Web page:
The Corner

Christian Schools

David French has a long and thoughtful response to my earlier post over at PhiBetaCons. My only concrete objection is to the suggestion that he’s directly rebutting anything I wrote. I was pretty careful not to actually take sides concretely on this because my own mind is not made up and there’s a lot I just don’t know. I should also note that having worked in Washington for fifteen years and having encountered hundreds of Ivy Leaguers, from earnest interns to K Street lawyers I am completely open to the idea that attending an elite school is not in any way a guarantee that someone is not an idiot. Similarly, some of the smartest and most intellectually curious people I’ve ever met were from little-known or “non-elite” schools.

Update: From a reader: 

Jonah and David French

I am on the recruiting committee of an AmLaw 100 law firm (we are pretty big) and graduated in the top 10 percent of a first tier law school (as if that matters).   

I will make two points on this topic.

First, regarding USA Paulose, she graduated summa from Minnesota undergrad and Yale Law school. She also worked here. And, in spite of Krugman’s assertion that reciting Bible verses somehow is a form of mental inadequacy, the good word on the street is that she is focusing (limiting?) her hiring efforts for assistant attorneys from Bible-thumping bastions such as Harvard, Yale, and Stanford. Whether that is a good or a bad thing leads me to my second point. (My opinion is that this tad of elitism on her part is what has more people upset than her skills as an attorney or any proclivity toward John 3:16.)

Where someone went to law school is entirely overblown. The top tier schools are in the top tier because they have always been in the top tier. There is very little movement in rankings among the top 25. Top tier schools are likely to have a deeper bench than lower tier schools, but that should not lead to an assumption that any graduate of Harvard is better than any graduate of Regent.  Often, many of our most successful summer clerks and attorneys are those who are excellent students, but, for one reason or another (they like the philosophy of the school, better scholarships, etc.), chose to attend one of our local lower tiered schools. In fact, they often clean the clocks of those from Ivies. We limit our hirings to the top tier schools, however, because our competitors do it. However, good lawyers are good lawyers, regardless of school or divine intervention.  I have also observed the performance of many attorneys who are either devout Christians or Jews. Surprisingly, they win big cases and close big deals. I don’t know how they do it, given their assumed predisposition to incompetence.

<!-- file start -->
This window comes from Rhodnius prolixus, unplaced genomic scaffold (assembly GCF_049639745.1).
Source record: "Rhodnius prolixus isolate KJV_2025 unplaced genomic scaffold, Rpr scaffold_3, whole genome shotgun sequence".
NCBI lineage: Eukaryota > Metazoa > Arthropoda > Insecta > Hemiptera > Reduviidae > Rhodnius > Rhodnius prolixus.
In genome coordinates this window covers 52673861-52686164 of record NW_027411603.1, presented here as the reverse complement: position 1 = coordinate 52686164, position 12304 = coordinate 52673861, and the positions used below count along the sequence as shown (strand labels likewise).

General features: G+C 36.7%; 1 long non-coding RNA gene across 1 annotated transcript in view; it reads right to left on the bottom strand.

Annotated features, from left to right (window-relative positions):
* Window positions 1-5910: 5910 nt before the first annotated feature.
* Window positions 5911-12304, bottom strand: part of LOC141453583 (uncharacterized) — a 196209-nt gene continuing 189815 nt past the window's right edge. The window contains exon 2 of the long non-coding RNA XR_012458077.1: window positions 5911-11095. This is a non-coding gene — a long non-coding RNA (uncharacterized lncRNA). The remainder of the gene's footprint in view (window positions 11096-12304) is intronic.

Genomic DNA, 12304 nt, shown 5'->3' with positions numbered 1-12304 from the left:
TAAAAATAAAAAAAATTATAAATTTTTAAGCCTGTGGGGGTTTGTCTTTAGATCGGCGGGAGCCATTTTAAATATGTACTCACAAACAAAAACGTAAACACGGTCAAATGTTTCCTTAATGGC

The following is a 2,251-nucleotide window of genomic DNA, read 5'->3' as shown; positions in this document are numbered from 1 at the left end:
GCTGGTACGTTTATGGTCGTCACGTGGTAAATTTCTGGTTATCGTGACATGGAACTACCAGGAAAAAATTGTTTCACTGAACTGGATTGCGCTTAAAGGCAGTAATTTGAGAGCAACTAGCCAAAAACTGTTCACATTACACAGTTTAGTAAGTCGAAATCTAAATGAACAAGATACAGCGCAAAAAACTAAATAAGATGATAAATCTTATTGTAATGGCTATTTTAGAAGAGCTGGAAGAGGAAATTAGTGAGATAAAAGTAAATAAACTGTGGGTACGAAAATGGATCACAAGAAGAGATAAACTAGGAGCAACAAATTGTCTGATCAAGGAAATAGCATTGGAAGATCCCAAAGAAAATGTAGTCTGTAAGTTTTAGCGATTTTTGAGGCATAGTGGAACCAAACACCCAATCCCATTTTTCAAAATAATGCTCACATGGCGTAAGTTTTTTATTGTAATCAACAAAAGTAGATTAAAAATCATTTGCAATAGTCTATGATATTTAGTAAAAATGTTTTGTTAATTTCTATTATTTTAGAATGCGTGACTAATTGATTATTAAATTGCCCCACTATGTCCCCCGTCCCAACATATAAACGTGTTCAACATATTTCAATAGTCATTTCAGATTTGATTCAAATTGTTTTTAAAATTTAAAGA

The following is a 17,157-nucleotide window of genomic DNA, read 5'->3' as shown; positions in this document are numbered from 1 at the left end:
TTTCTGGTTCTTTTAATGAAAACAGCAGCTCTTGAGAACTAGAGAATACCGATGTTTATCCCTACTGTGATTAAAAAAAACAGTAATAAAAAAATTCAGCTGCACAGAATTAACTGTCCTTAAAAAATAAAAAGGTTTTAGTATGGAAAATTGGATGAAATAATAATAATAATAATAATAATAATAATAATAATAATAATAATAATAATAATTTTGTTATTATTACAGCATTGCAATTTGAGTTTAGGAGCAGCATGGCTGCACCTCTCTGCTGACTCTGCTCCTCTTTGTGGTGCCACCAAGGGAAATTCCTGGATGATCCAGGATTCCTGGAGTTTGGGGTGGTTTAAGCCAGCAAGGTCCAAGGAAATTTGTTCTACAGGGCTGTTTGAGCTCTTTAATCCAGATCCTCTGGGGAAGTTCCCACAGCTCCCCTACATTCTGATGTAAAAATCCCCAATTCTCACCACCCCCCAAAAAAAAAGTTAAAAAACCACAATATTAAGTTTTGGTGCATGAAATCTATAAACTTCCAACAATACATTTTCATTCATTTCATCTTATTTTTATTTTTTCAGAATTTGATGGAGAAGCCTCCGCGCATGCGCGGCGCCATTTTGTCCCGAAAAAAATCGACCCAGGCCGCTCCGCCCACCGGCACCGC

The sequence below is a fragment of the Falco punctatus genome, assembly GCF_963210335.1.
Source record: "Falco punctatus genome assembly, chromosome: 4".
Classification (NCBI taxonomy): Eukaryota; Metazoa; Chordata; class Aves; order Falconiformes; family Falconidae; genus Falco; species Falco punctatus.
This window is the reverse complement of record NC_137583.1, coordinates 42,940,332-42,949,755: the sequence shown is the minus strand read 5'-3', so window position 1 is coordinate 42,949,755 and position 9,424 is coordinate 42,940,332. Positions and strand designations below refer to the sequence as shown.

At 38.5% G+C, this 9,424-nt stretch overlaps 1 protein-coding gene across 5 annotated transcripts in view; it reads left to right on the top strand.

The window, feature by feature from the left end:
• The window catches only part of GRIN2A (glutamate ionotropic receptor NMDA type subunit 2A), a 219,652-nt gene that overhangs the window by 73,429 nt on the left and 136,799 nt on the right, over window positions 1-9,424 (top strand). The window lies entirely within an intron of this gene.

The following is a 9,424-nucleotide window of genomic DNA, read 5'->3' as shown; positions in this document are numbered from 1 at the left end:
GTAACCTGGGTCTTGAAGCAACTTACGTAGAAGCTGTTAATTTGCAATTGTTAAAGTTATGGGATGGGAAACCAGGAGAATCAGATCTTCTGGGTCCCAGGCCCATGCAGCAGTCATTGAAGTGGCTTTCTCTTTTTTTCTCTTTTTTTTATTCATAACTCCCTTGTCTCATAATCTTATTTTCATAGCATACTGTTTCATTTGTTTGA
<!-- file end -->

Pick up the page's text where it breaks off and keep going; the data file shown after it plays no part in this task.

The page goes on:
If the Administration is hiring incompetent staff, it has less to do with their religion or whether they went to Regent or Yale and more to do with the Administration being a black hole which pulls in some idiots. Or maybe it is bad Karma. Dunno. Ask an astrologist.

By the way, Jonah, love your work. Glad they publish you in the Red StarTribune on occasion.

(I’d prefer to be anonymous for this one.)

Jonah Goldberg — Jonah Goldberg holds the Asness Chair in Applied Liberty at the American Enterprise Institute and is a senior editor of National Review. His new book, The Suicide of The West, is on sale now.

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